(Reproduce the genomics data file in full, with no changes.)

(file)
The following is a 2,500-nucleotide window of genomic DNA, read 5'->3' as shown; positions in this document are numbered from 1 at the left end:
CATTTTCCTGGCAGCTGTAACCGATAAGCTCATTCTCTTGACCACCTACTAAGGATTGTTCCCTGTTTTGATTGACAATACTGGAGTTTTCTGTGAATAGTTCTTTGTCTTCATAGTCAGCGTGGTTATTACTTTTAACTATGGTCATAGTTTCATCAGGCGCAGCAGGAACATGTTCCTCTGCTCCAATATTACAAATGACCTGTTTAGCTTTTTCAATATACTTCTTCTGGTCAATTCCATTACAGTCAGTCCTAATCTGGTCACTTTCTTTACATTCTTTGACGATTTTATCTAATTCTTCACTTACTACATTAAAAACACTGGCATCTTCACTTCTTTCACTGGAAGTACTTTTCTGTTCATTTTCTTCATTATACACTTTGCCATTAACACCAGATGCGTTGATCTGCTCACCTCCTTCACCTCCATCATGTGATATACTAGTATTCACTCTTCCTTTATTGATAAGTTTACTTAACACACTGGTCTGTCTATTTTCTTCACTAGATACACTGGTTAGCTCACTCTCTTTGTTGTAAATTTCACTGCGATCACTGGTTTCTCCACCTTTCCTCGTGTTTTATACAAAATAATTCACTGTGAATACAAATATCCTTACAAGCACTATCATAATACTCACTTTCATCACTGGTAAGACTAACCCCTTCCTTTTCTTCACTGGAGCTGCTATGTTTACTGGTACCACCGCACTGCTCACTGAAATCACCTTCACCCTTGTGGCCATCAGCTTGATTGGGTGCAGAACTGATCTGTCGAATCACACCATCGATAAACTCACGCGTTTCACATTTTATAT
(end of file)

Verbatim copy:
The following is a 2,500-nucleotide window of genomic DNA, read 5'->3' as shown; positions in this document are numbered from 1 at the left end:
CATTTTCCTGGCAGCTGTAACCGATAAGCTCATTCTCTTGACCACCTACTAAGGATTGTTCCCTGTTTTGATTGACAATACTGGAGTTTTCTGTGAATAGTTCTTTGTCTTCATAGTCAGCGTGGTTATTACTTTTAACTATGGTCATAGTTTCATCAGGCGCAGCAGGAACATGTTCCTCTGCTCCAATATTACAAATGACCTGTTTAGCTTTTTCAATATACTTCTTCTGGTCAATTCCATTACAGTCAGTCCTAATCTGGTCACTTTCTTTACATTCTTTGACGATTTTATCTAATTCTTCACTTACTACATTAAAAACACTGGCATCTTCACTTCTTTCACTGGAAGTACTTTTCTGTTCATTTTCTTCATTATACACTTTGCCATTAACACCAGATGCGTTGATCTGCTCACCTCCTTCACCTCCATCATGTGATATACTAGTATTCACTCTTCCTTTATTGATAAGTTTACTTAACACACTGGTCTGTCTATTTTCTTCACTAGATACACTGGTTAGCTCACTCTCTTTGTTGTAAATTTCACTGCGATCACTGGTTTCTCCACCTTTCCTCGTGTTTTATACAAAATAATTCACTGTGAATACAAATATCCTTACAAGCACTATCATAATACTCACTTTCATCACTGGTAAGACTAACCCCTTCCTTTTCTTCACTGGAGCTGCTATGTTTACTGGTACCACCGCACTGCTCACTGAAATCACCTTCACCCTTGTGGCCATCAGCTTGATTGGGTGCAGAACTGATCTGTCGAATCACACCATCGATAAACTCACGCGTTTCACATTTTATAT